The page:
Process & Coffee is a learning circle about spiritual integration and exploration. We meet weekly to dive into books by mystics and sages. The discussion that follows helps to deepen our own spiritual lives.
Why do we remember the past and not the future? What does it mean for time to “flow”? Do we exist in time or does time exist in us? In lyric, accessible prose, Carlo Rovelli invites us to consider questions about the nature of time that continue to puzzle physicists and philosophers alike.
For most readers this is unfamiliar terrain. We all experience time, but the more scientists learn about it, the more mysterious it remains. We think of it as uniform and universal, moving steadily from past to future, measured by clocks. Rovelli tears down these assumptions one by one, revealing a strange universe where at the most fundamental level time disappears. He explains how the theory of quantum gravity attempts to understand and give meaning to the resulting extreme landscape of this timeless world. Weaving together ideas from philosophy, science and literature, he suggests that our perception of the flow of time depends on our perspective, better understood starting from the structure of our brain and emotions than from the physical universe.
This book is an urgent and poetic meditation on the need to recognize our inter-belonging with all forms of life (identity with the Animate Everything) as a way to go beyond the stereotypes of misaligned myths of masculinity and its culture of ecocide.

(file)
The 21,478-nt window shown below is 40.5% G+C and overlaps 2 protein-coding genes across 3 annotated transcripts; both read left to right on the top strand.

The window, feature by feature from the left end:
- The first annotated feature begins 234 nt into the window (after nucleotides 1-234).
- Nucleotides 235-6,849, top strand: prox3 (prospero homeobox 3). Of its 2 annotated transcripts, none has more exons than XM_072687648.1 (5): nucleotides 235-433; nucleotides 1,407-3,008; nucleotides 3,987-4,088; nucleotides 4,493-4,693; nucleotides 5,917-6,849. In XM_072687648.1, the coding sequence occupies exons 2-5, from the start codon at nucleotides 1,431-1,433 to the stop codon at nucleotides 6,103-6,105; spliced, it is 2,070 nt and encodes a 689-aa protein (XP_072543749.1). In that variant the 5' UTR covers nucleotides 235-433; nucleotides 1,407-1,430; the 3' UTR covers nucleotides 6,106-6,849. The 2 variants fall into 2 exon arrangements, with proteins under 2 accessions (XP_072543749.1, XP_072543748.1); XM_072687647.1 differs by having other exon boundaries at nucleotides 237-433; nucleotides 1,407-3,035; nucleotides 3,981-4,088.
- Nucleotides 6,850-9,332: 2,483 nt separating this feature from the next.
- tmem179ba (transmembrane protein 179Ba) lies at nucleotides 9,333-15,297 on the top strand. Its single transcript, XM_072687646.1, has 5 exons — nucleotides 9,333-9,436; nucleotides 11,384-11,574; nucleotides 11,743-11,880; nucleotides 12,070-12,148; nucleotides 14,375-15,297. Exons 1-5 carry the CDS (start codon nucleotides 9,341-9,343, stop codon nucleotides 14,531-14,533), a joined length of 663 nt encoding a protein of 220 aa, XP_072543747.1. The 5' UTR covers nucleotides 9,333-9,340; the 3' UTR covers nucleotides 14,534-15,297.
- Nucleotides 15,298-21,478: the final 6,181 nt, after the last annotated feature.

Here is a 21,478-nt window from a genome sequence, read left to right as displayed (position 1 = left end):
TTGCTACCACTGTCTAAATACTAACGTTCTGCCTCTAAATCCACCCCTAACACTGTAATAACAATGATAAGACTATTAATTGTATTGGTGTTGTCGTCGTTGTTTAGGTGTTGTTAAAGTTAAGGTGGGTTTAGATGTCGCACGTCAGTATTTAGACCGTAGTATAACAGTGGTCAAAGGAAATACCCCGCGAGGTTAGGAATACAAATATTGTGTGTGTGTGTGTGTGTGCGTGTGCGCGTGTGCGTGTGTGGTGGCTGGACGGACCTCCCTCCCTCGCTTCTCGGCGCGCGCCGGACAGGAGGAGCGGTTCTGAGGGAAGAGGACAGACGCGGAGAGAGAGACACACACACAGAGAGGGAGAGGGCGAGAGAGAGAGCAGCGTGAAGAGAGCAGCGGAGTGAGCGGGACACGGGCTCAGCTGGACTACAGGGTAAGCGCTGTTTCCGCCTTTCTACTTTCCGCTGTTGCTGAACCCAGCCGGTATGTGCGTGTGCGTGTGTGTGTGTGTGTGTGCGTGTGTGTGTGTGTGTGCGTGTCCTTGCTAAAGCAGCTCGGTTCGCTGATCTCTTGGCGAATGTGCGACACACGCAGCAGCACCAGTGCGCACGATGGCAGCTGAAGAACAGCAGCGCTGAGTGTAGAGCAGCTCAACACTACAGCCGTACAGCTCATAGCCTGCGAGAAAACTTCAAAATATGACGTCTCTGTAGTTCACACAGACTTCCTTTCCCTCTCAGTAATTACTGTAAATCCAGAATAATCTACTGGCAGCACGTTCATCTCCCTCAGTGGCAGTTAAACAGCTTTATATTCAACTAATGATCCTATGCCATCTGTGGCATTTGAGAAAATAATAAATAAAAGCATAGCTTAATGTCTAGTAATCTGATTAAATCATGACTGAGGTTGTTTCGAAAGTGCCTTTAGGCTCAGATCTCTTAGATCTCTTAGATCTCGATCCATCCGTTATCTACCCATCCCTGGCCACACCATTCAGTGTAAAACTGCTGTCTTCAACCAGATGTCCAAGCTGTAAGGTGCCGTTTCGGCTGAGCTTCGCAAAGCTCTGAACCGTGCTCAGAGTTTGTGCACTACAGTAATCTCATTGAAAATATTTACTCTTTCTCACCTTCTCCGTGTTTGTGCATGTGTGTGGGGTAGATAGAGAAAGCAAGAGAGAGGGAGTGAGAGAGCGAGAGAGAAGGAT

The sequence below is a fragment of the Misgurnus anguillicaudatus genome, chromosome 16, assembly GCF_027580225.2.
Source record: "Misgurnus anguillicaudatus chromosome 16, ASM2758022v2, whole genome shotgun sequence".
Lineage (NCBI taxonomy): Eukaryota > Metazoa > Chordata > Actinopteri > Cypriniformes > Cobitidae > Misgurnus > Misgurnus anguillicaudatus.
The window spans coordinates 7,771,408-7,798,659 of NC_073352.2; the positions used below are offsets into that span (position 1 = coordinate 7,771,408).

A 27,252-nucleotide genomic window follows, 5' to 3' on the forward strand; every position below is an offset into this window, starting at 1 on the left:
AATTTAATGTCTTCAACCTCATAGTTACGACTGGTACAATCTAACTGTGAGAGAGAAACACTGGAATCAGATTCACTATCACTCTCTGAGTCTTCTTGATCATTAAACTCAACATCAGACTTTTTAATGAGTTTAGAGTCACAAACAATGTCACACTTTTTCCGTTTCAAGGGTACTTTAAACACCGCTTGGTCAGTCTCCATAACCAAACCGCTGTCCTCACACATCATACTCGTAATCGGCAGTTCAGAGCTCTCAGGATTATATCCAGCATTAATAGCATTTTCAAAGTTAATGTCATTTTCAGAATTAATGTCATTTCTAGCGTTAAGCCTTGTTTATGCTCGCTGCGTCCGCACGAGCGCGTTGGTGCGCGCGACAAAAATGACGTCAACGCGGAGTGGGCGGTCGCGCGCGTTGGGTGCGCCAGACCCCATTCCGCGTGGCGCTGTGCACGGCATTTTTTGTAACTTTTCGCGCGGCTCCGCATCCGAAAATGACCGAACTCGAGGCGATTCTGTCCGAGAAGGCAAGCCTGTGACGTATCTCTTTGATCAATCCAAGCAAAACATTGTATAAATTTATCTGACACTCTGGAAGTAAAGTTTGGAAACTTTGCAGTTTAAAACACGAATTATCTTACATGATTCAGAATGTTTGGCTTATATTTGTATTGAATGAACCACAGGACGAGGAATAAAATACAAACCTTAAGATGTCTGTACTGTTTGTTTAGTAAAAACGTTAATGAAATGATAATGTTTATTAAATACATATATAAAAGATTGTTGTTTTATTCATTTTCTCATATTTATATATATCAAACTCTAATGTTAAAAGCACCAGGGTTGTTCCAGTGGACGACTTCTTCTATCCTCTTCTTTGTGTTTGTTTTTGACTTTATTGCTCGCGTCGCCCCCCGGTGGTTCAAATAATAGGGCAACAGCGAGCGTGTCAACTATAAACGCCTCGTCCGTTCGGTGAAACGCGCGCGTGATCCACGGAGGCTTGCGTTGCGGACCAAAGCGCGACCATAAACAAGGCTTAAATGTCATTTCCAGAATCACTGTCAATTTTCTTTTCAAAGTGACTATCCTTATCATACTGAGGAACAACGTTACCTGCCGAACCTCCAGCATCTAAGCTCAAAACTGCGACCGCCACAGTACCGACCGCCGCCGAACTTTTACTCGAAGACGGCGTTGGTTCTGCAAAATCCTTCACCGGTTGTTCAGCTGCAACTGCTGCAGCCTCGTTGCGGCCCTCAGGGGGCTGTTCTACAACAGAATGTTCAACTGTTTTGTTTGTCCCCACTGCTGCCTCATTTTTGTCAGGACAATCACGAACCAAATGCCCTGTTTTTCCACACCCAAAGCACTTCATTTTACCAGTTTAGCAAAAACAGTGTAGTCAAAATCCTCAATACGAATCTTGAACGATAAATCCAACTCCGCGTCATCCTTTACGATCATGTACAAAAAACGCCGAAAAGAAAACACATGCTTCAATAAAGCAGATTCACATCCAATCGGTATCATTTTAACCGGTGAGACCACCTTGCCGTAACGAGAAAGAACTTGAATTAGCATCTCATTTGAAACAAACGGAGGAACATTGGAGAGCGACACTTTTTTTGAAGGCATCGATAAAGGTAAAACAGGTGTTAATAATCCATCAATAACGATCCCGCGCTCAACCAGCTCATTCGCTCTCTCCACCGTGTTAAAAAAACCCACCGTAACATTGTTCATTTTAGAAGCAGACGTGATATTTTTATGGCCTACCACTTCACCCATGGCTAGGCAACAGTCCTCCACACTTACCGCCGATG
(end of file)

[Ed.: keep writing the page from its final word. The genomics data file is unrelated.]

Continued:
About the Facilitator
Kathleen Reeves is the Community Religions Specialist at the Cobb Institute. She is a writer, artist and published poet. She holds a Master of Divinity in interfaith theology, and is an ordained interfaith minister. She has been active in interfaith peace, and is a member of the Inland Valley Interfaith Working Group for Middle East Peace. She is the President of the Upland Interfaith Council, and has held leadership positions in Unitarian Universalists congregations. Her community interfaith ministry led her to volunteer with Syrian refugees as they settled into their new country. Her deep connection with one special family is captured in her series of stories she wrote for the Huffington Post. She is a student of Japanese tea ceremony through the international Chado Urasenke Tankokai associations of the Urasenke school in Kyoto, Japan. Kathleen has also trained in Restorative Practice, and she follows an earth-based religion and belongs to The Order of Bards, Ovates & Druids. She is working on ways to build a process -relational community through small group ministry.